Tag Archives: Geology

Department Details: Geology

5 Feb

 

Geology at W&L ROCKS!

Geology at W&L ROCKS!

Washington and Lee University has offered courses in geology for more than two hundred years and was one of the first institutions in the United States to offer formal programs in the study of the Earth. The department currently offers a broad range of programs that include most of the important disciplines of the earth sciences. A number of alumni have made significant contributions as academic geologists, as geoscientists in the energy industry, and as environmental scientists.

Lexington is surrounded by some of the most interesting and classical geology of the entire Appalachian Mountain system. Our programs take advantage of our location. The campus lies right in the middle of the Great Valley of Virginia within easy reach of the Blue Ridge Province and the Allegheny Mountains. During the fall and winter terms, many of our courses run field trips for “hands-on” study of this superb geology. In the spring term, we offer more intense field experiences. Some of these spring courses emphasize the geology of the local area and provide familiarity with modern methods of field mapping. Other courses deal with the geology of a specific region and/or the study of the environment. Recent extended field trips have been run to such diverse areas as the Great Smoky Mountains, New England, the Colorado Plateau, Hawaii, New Zealand, the Pyrenees, the Pacific Northwest, and coastal Virginia.

Our faculty are active in a variety of research areas in which students play a central role. Current faculty research includes long-term plateau incision by escarpment breaching and capture, the modeling and growth of fault-related folds, Holocene climate variation as recorded in coral growth, weathering and water chemistry, and the growth and erosion of mountain belts.

The Geology Department is also a member of the Keck Geology Consortium, which includes 18 of the best undergraduate geology departments in the country.  This program allows our students to join undergraduates and faculty from other consortium institutions in summer research projects in such diverse locations as the Apennines of Italy, the Bahamas, the Cascades, Mongolia, Australia, Ireland, and Cyprus.

For more information on the Geology department, click here.

Aloha

4 Nov

I spent this summer in Kauaii, Hawaii. I was in heaven. The beach filled with surfers, paddle boarders, snorkelers, of course tourists. After the initial shock of the immense possibilities of this tiny island, I remembered, I’m getting paid to be here by the university. I’m a geology and Spanish major and a geology professor has been doing research on this island and was looking for a student to help her and hopefully inspire thesis work. It’s a win-win situation all the way. I happily jumped on this opportunity to explore a part of the country I had only dreamt about and grab some data on a subject nobody had explored yet.
Our goal was to get our samples while enjoying the island. Part two of the mission was a piece of cake to complete, but getting the samples proved to be challenging. We never had a routine because you couldn’t possibly plan the adventures we ended up having. We had to tackle some major projects on our own, like camping in the Waimea Canyon. We found the campsite, just below the local boar roasting pit. Another phenomenal trip was our hike to Hanakapiai on the third day. As you are tromping through mud, slipping every which way, only a slight concern when you are walking on the side of the mountain, you catch glimpses through the lush tropical tress of the aqua, turquoise, and deep penetrating blue water 4,000 ft below you. One day we finished up early and headed to the Western most beach, Polihale beach to watch the sunset.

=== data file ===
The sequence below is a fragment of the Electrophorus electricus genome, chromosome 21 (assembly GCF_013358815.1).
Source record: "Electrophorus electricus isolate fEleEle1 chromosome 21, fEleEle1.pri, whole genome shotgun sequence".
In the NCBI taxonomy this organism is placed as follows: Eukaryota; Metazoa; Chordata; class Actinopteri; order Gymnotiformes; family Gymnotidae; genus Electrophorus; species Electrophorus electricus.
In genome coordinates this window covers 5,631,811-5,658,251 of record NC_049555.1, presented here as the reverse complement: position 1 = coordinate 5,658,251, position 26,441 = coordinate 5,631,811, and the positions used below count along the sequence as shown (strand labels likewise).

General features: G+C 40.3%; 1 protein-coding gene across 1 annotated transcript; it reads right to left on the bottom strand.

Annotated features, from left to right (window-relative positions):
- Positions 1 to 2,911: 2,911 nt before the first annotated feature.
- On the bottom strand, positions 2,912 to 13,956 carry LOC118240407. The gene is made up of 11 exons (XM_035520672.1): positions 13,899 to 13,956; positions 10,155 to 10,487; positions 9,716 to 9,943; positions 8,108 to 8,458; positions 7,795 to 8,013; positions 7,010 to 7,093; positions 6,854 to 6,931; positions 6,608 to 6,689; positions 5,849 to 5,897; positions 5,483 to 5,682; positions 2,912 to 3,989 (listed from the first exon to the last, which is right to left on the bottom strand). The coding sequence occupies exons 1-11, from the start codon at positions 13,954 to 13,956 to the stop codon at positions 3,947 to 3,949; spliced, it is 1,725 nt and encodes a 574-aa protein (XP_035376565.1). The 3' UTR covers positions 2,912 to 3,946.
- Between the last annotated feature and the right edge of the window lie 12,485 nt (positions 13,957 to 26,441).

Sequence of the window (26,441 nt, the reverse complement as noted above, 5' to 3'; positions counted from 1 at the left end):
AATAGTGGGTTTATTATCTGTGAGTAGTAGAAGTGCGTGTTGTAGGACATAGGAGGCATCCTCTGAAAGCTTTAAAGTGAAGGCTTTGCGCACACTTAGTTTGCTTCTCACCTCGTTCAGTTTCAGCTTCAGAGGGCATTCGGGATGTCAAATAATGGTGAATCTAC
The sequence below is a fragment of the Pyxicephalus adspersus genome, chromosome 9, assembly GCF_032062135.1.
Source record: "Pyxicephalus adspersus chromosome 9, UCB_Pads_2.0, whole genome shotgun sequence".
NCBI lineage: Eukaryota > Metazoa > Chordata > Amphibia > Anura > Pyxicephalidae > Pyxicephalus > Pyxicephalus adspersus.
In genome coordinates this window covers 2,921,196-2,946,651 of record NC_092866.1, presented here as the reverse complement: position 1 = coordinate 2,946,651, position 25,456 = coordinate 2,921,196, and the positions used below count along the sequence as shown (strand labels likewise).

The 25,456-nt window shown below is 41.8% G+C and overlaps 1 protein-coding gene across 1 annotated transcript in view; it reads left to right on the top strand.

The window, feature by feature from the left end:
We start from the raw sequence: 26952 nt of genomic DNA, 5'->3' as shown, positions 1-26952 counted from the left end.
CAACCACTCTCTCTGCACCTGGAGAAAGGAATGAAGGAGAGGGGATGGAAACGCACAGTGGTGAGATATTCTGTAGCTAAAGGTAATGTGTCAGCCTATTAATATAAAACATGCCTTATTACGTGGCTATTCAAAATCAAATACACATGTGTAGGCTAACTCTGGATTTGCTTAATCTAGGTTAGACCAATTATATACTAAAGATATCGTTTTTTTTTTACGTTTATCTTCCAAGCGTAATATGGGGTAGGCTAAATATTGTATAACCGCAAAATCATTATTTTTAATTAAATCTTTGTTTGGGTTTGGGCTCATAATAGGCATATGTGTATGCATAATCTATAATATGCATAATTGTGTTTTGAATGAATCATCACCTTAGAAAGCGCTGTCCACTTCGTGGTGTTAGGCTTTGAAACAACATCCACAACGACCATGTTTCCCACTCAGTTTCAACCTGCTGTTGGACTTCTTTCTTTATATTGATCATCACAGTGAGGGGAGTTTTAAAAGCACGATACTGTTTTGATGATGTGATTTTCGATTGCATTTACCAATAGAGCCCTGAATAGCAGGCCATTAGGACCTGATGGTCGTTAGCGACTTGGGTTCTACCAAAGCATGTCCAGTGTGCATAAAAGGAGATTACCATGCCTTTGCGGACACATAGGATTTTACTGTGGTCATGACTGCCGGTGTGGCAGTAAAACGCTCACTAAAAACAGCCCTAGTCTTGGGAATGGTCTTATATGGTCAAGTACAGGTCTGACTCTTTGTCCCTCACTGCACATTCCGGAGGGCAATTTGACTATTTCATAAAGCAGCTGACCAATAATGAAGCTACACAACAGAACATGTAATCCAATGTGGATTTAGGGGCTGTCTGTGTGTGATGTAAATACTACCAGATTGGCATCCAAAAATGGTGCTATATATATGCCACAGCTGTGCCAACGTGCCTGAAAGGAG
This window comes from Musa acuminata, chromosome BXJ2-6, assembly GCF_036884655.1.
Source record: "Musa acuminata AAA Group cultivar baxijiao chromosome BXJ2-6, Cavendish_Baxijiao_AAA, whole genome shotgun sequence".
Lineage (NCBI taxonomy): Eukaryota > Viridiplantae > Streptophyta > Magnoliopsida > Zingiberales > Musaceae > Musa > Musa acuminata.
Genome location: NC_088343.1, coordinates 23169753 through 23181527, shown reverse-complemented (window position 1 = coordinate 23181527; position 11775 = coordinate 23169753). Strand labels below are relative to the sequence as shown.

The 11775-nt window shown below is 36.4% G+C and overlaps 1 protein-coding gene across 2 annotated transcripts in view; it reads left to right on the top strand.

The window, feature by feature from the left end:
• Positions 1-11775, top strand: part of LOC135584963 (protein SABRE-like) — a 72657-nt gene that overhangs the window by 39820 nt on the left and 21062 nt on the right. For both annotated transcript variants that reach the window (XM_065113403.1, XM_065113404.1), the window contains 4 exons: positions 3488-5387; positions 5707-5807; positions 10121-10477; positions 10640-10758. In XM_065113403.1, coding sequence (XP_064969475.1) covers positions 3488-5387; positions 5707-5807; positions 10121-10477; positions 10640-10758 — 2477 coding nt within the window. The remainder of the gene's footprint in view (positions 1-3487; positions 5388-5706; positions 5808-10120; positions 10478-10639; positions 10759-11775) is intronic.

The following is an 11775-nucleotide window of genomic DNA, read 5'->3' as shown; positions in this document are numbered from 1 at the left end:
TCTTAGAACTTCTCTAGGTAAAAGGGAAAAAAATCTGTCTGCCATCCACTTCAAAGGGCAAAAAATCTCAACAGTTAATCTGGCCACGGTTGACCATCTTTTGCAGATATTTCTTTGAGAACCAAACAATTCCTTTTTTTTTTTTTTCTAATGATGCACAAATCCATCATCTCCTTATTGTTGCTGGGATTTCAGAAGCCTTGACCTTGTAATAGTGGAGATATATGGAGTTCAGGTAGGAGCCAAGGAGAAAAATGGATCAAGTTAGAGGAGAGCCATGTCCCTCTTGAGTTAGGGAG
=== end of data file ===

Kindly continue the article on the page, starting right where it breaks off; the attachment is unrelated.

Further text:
After about the fourth day I was trying to figure out how I could come back and live there. I have a few options in mind, but we will see how this turns out. Either way it was an incredible experience that I couldn’t have done without the help of the geology department. The opportunities available to geology students are immense and well varied. I can say that this is not the only department with great options for students to get a little taste of the experience outside the classroom. So who’s up for round two Kauaii? I know I am.

The Caving Adventure

30 Nov

This morning my Geology class ventured 45 minutes outside of Lexington to the Island Ford Caves for our weekly lab. I am still in disbelief that this non-outdoorsy girl lived to tell the tale of this caving experience. I had never stepped foot inside a cave before today, so I had no idea what I was in for. After strapping on our helmets and headlamps, our class headed inside the cave, ready to take on the dirt and darkness. Let’s just say that I have never climbed over such slippery rocks, crawled army-style through a creek, or have had so much mud on my clothes and face. But you know what? It rocked! (please note the pun) Even though I must admit that I am sore from hoisting my body over, under, and in between slippery and sharp rocks, I could not be prouder of myself (and my classmates!) for enduring through the hour-long caving adventure. Can’t wait for next week’s lab trip to Natural Bridge!